Skip to content

    Health & Pregnancy

    Font Size

    3-D Ultrasound: Do You Really Need It?

    WebMD Health News

    Feb. 25, 2000 (Miami) -- Despite considerable marketing hype about it, three-dimensional ultrasound has benefits in only a few situations, according to researchers who spoke at a meeting of maternal-fetal medicine specialists. Because some doctors are advertising their new 3-D equipment, it's important for patients to know its intended uses, they say.

    Ultrasound is a type of imaging using sound waves to allow safe visualization of the fetus in the womb. Many women have at least one routine ultrasound as part of their prenatal care to be sure that their baby is maturing correctly.

    The 3-D technology is best used to get more information about fetal abnormalities already detected with traditional 2-D ultrasound, Ilan E. Timor-Tritsch, MD, tells WebMD. "It's essential for detecting brain [abnormalities] because it can help us pinpoint the diagnosis, while conventional ultrasound only detects [the abnormality's] presence," he says. "However, it should always be used in addition to two-dimensional ultrasound."

    The equipment is expensive, the images are time-consuming for the physician to interpret, and insurance usually does not pay for 3-D ultrasound, says Timor-Tritsch, who is a professor of obstetrics and gynecology at New York University. Patients who could benefit from it are usually referred to maternal-fetal medicine specialists. The specialists typically use the images to help pregnant women understand their options after a fetal abnormality is diagnosed, he tells WebMD.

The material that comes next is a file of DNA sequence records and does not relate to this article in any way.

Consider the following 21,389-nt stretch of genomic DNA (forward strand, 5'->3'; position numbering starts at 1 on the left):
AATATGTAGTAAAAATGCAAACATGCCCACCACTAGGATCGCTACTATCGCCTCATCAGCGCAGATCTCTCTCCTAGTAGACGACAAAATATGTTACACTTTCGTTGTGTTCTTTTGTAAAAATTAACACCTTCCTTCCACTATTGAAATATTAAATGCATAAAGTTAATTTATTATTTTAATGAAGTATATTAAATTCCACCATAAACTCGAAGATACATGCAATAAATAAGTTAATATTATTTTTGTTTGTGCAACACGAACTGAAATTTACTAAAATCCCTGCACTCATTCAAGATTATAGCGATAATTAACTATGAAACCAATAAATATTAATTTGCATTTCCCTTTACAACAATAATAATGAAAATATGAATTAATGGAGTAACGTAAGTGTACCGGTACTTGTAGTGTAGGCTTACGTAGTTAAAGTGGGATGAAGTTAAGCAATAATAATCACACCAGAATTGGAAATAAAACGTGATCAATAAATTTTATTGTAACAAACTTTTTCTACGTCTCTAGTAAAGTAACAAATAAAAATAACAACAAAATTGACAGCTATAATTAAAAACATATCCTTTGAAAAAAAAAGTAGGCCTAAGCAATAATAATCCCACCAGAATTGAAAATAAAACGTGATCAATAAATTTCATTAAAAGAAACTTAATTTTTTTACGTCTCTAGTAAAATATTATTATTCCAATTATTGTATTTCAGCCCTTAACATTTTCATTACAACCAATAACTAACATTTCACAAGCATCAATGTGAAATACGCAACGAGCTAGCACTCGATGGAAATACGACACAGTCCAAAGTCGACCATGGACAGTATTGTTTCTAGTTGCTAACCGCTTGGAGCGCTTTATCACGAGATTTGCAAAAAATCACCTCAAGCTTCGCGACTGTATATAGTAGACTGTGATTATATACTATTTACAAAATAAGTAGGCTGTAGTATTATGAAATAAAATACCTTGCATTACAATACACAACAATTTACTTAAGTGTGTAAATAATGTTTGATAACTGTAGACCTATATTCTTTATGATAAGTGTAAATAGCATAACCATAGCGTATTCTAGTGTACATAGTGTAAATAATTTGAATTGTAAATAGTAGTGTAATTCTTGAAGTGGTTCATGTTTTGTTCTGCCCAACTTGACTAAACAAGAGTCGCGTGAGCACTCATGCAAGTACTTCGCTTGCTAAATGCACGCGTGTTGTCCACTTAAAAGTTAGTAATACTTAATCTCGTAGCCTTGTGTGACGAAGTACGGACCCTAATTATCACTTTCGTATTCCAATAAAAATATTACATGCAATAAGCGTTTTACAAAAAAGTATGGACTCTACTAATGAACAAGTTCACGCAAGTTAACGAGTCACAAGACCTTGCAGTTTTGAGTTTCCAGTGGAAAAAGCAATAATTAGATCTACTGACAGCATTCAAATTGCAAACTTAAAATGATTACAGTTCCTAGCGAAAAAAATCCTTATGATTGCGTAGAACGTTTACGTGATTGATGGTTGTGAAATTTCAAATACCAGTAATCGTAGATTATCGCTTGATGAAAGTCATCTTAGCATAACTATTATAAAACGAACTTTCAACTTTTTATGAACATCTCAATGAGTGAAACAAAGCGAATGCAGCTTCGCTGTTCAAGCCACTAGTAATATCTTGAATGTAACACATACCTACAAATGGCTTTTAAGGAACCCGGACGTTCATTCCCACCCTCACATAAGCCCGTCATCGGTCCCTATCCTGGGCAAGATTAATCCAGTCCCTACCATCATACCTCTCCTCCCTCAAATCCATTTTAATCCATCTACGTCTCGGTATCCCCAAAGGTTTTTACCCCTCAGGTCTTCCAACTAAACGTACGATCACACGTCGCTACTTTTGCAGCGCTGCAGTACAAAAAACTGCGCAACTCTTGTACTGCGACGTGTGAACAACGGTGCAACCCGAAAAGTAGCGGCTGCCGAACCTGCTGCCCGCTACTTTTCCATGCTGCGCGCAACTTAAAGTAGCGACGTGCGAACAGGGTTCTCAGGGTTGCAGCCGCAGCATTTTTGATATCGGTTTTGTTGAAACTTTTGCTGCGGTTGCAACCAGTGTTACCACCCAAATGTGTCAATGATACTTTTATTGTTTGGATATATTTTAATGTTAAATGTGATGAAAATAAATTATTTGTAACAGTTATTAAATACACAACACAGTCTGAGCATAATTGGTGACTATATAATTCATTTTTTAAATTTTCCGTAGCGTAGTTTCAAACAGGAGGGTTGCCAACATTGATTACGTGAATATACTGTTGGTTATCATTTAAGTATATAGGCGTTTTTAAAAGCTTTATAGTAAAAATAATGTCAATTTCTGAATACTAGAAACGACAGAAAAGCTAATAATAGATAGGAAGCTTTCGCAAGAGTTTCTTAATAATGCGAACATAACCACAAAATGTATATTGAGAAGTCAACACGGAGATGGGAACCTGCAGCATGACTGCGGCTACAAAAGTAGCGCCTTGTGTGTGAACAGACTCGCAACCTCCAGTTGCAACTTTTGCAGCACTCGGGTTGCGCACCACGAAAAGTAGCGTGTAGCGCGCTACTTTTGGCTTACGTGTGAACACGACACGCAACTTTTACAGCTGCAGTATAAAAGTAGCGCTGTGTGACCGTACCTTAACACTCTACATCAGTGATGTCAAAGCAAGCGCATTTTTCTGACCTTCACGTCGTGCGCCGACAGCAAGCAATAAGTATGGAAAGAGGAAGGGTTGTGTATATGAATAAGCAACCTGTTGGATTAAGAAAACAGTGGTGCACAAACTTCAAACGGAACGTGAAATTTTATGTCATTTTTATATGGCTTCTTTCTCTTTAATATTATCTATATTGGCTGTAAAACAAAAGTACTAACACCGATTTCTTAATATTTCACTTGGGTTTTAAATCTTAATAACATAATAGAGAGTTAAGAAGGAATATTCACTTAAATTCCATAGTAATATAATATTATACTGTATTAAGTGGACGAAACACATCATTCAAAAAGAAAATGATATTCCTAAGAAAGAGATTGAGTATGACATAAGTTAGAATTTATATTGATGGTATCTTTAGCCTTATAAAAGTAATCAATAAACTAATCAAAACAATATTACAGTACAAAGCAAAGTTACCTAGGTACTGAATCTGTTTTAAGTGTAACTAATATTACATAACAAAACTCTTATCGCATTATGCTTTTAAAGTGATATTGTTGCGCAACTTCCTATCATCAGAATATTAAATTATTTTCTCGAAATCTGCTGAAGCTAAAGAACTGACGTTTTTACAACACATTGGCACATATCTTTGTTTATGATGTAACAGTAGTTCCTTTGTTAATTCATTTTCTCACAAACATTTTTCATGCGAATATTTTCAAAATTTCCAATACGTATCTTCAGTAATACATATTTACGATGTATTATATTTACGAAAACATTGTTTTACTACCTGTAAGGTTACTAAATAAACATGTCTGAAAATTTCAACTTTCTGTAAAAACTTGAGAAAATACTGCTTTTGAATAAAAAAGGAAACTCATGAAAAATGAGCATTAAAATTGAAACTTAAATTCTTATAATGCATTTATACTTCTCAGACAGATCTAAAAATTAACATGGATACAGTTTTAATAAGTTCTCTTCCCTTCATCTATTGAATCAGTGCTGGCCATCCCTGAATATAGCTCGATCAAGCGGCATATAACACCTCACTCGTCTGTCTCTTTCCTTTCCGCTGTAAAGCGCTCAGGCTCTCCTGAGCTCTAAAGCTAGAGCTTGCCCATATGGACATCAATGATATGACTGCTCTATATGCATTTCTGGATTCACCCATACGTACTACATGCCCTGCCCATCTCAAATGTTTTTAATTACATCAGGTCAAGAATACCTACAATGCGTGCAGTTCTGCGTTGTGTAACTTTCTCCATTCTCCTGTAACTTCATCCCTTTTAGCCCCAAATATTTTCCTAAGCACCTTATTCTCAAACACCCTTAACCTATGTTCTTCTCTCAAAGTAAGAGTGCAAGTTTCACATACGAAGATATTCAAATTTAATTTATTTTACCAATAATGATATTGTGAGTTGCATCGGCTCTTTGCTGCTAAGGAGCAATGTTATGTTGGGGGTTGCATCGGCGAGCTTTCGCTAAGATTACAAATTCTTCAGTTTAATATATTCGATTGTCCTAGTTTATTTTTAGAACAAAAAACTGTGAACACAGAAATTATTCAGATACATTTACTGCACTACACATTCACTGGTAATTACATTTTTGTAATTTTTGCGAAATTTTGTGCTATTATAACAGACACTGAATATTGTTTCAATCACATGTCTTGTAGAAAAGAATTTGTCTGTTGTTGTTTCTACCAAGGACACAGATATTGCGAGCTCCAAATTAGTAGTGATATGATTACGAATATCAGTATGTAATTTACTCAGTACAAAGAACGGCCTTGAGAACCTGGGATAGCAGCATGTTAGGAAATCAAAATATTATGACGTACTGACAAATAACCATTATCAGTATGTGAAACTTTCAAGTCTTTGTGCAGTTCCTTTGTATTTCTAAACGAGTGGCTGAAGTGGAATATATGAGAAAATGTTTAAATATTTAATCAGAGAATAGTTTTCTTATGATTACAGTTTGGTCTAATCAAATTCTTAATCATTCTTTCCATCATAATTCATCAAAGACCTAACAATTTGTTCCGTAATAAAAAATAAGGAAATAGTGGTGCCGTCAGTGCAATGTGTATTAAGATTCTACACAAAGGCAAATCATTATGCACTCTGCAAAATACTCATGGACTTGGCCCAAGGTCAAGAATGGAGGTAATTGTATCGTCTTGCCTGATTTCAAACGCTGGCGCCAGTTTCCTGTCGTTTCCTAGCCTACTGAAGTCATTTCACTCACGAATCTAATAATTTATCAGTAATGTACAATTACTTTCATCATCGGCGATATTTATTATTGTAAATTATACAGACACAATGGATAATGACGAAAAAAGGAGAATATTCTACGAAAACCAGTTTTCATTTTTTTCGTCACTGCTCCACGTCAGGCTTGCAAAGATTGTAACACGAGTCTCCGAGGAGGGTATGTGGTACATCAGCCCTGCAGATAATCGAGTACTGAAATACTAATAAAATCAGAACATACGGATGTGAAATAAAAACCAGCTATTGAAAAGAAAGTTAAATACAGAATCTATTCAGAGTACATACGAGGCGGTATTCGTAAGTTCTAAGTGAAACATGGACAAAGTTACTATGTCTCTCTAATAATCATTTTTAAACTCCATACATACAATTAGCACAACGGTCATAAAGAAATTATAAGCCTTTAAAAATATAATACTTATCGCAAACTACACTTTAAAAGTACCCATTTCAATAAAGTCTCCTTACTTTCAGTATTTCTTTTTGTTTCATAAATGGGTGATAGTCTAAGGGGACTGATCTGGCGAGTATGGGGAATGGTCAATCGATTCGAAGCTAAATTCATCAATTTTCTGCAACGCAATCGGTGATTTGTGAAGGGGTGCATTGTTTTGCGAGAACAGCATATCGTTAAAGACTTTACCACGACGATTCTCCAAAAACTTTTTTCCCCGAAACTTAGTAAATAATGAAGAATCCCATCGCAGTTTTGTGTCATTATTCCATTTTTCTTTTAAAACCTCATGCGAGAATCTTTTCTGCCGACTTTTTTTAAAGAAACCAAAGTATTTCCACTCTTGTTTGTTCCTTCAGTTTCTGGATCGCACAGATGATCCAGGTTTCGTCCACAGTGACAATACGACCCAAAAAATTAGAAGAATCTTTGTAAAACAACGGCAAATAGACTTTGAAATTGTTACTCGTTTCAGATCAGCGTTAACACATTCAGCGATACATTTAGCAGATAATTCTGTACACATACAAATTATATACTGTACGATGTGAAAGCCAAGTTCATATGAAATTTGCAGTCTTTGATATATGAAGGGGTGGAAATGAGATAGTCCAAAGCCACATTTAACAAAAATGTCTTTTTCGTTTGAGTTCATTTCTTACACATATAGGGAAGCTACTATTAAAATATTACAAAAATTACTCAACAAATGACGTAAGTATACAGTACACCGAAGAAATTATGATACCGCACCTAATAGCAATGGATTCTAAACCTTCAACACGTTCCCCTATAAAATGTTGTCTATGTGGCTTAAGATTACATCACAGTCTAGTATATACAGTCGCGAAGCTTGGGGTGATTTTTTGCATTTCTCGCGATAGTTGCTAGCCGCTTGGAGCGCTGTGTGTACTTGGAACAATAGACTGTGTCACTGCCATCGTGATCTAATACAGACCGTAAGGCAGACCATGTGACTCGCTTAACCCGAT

Certain brain abnormalities can be accurately diagnosed with a 3-D scan across the fontanelle, or so-called 'soft spot' in the skull, says Ana Monteagudo, MD, who also spoke at the meeting. She says the anatomy of the fetus's brain is most easily read in the 15th to 16th week of pregnancy. After that time, the growth of the skull bones has progressed so that the ultrasound can no longer see through the fontanelle, says Monteagudo, an associate professor of clinical obstetrics and gynecology at New York University.

    She echoes Timor-Tritsch's concern about the misuse of 3-D ultrasound. "It's easy to get the false impression that three-dimensional ultrasound is a better ultrasound, " Monteagudo tells WebMD. "I've had patients call the office asking for 3-D ultrasound to screen for Down's syndrome. When I tell patients that I use two-dimensional ultrasound to screen for Down's, they get upset because they think I'm not giving them optimal care."

    Pregnancy Week-By-Week Newsletter

    Delivered right to your inbox, get pictures and facts on
    what to expect each week of your pregnancy.

    Today on WebMD

    hand circling date on calendar
    Track your most fertile days.
    woman looking at ultrasound
    Week-by-week pregnancy guide.
    Pretty pregnant woman timing contaction pains
    The signs to watch out for.
    pregnant woman in hospital
    Are there ways to do it naturally?
    slideshow fetal development
    pregnancy first trimester warning signs
    What Causes Bipolar
    Woman trying on dress in store
    pregnant woman
    Woman looking at pregnancy test
    calendar and baby buggy
    dark chocolate squares